Posted by: catamarantwooceans | November 8, 2011

Sailing Micronesia–Yap–continued

1.11.11 – Tuesday – My last post was finished with:"Motoringx3", this night was not different. The monotony was broken by a visitor, a red foot booby alighting on our port pulpit. At least we had no squalls.


When I came on watch at 0600, Yap island was very visible ahead. We entered the channel leading to Tamil harbor, in the town of Colonia, the state’s capital. (Pohnpei has a Kolonia too, but with a "K") I spoke with port control and followed their instruction to tie at the stern of a Taiwanese fishing vessel in the small boat harbor. Very quickly the various authorities were on the boat, all pushing their forms at me and asking questions simultaneously. Everybody was very nice and the procedure did not take a lot of time.


We felt we were back in civilization, with internet, restaurants and shops. We didn’t have those for a long time! Internet was frustrating in the beginning but later I succeeded updating the blog which gave me a lot of pleasure. We rented a car with the intention of doing a land tour of the island, actually Yap is a few islands connected by bridges. We’ll see tomorrow.

2.11.11 – Wednesday – Jeff, who runs the Yap fisheries authority, promised to call a refrigeration technician for my unserviceable freezer.

Then it was tour time. Israel bought a topographic map, 1:25000 which was not a real road map and had me confused at times because the distances were so much shorter than I anticipated. Anyway, according to the recommendation we got from Jan, a Belgian who runs the dive club of Manta Ray hotel, we headed to Kadday village, which we were led to believe, was very different than Colonia.

Yap is famous for its "Stone Money", small and big round slabs of stone that used to be the local currency. Today the greenback is the one they use, but still, so I understand, stone money has value in ceremonial and traditional matters including land deals. Kadday had this big meeting house with the money spread all around it. Some of the "coins" or  "bills" were quite big. Look at the one Israel, who is a tall fellow, is standing by.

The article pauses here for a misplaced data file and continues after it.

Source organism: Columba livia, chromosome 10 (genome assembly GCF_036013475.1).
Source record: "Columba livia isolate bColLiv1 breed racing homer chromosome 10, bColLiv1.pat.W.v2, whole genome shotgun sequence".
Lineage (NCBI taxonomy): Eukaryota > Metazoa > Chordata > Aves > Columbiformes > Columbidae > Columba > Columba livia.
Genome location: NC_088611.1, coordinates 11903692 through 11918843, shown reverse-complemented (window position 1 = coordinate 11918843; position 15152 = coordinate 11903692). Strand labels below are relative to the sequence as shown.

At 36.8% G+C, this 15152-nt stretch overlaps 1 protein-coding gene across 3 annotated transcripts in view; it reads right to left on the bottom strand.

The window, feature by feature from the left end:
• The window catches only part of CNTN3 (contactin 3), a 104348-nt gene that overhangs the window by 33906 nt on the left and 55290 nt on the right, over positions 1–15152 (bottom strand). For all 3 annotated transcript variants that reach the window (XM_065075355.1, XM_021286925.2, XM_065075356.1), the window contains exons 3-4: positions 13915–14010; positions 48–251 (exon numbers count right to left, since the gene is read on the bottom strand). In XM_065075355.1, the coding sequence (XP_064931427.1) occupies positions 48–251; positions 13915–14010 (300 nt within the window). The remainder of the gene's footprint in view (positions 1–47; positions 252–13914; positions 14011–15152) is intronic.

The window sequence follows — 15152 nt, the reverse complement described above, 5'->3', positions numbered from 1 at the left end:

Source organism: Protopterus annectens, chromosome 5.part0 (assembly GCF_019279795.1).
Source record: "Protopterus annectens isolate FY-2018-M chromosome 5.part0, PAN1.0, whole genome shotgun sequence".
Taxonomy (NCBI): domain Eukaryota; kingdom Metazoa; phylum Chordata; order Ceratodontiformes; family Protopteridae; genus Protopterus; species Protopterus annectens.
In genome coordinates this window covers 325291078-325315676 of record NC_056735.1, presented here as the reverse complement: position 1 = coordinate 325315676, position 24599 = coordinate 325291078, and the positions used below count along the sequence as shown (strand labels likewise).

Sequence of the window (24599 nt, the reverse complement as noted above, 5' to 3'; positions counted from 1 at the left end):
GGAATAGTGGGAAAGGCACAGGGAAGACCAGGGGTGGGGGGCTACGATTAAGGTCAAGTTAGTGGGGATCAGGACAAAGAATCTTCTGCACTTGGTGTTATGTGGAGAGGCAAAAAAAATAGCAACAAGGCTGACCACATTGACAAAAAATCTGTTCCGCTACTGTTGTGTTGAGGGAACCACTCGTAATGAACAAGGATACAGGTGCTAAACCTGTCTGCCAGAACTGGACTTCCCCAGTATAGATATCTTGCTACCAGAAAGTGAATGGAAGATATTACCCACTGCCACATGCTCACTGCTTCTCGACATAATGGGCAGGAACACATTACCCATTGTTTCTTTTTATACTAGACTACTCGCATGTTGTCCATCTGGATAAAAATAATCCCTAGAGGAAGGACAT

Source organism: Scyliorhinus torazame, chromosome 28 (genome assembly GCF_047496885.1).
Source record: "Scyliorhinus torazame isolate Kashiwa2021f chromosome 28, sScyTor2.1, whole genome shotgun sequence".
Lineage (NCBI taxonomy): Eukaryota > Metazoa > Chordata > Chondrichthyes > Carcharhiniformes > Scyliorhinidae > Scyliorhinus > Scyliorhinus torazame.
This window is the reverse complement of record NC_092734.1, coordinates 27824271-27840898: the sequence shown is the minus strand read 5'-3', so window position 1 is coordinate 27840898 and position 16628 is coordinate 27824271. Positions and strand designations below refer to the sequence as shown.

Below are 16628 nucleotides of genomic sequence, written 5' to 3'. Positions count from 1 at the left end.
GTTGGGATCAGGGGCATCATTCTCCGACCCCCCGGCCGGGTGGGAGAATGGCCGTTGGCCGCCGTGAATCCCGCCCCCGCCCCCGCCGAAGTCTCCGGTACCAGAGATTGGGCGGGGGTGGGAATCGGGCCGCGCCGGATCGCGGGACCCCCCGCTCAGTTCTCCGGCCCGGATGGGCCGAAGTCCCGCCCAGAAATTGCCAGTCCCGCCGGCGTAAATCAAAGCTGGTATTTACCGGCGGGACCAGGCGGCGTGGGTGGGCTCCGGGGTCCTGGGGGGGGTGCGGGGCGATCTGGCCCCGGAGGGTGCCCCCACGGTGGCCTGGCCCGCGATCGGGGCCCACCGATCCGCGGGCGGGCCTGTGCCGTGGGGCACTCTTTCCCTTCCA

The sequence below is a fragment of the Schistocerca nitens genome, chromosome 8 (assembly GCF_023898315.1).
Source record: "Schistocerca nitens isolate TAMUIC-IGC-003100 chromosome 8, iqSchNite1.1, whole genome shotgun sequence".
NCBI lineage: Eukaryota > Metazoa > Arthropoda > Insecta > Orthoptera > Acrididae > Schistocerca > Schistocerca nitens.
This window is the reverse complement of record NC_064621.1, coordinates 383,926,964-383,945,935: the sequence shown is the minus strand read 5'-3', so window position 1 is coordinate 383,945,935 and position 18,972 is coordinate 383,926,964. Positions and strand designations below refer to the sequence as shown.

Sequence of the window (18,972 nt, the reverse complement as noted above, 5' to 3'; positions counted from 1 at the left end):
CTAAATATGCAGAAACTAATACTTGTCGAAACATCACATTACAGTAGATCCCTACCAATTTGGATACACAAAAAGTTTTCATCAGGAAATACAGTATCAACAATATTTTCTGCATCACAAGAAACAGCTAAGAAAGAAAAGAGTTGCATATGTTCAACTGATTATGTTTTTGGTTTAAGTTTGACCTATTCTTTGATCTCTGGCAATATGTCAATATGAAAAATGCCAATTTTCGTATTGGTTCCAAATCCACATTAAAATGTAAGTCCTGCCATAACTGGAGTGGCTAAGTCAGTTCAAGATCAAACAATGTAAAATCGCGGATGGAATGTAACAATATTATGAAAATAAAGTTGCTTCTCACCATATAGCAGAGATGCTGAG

Another interesting feature was the figures of dolphins, mantas, birds, fish and even a turtle ornaments inside a meeting house.


We drove on to the south and found nothing interesting, so with lunchtime approaching we returned to the boat. We were met by Jeff, who said:"I just spoke to the refrigeration man, he is on his way to your boat". Good news! Now let’s see whether the man knows his job.

Arbin, who is a young man, took a look at the Adler – Barbour freezer machine. Immediately I could see that he was a professional. It took him less than an hour to remove the faulty and redundant control box and rewire the machine. We put the switch on – bingo! It works! He was also wise enough to ask me for the same amount I paid in NZ for the same operation on the fridge.


Good show, Arbin. If you are in Yap and you need a REF tech – Arbin is your man – tel. 9508600. 

3.11.11 – Thursday – A diving day. Yap is renowned for the abundance of Manta rays you can see up close and I was determined not to miss it. There are quite a lot of dive-clubs on the island and the one I chose was "Beyond the reef", which is near the harbor and is the least expensive.

The way to the diving site was very exciting in itself. Charles, the boat driver was slaloming through narrow channels at great speed, low tide revealing rocks on both sides.


I did both dives with a dive-master named Ferl. First one was a wall dive. The reef was a disturbing sad sight. Where have all the lively corals gone? Although there were lots of fish, I saw no soft corals at all and the reef was colorless. We did see some sharks, a Manta, few Napoleon wrasse, barracudas and a really huge grouper.

Second dive was at the Manta site, which is actually a cleaning station, where the Mantas come to have parasites removed off them by small cleaner fish. The place is only 5 meters deep and the visibility poor, not more than 10 meters. We took position near the "Clinic" and very soon a big Manta came by, did two circuits and disappeared. We waited 20 minutes(!) and no action. I was beginning to feel restless, but Ferl stayed patiently on and then we were rewarded by a parade of three giant Mantas, one of them with wing-span of at least 10 feet.

We were underwater for over an hour and I started to feel tired and felt leg muscle cramps coming, so I signaled that I wished to ascend and we finished the dive. Exhilarating show!

4.11.11 – Friday – In normal circumstances we would have left for Palau today. But this would have meant getting there on the Sunday which is inadvisable because of exorbitant overtime rates they apply. Also, we discovered that here, in Yap, they celebrate "Veterans day" and all officialdom is not working. So, we’ll have to leave Saturday morning, pay the local overtime and reach Palau a day late.

It’s about 260 miles away and the forecast is for light winds from the SE. We will be motoring again, Yuk.

The fishing authority is selling fish. They have a huge variety kept on ice. There is one price for most fish:1.5$ per pound. That is ridiculously low! I bought an 8 lbs. tuna, had it filleted for an additional 80 cents and got a separate bag with the head and bones out of which I made fish-soup.


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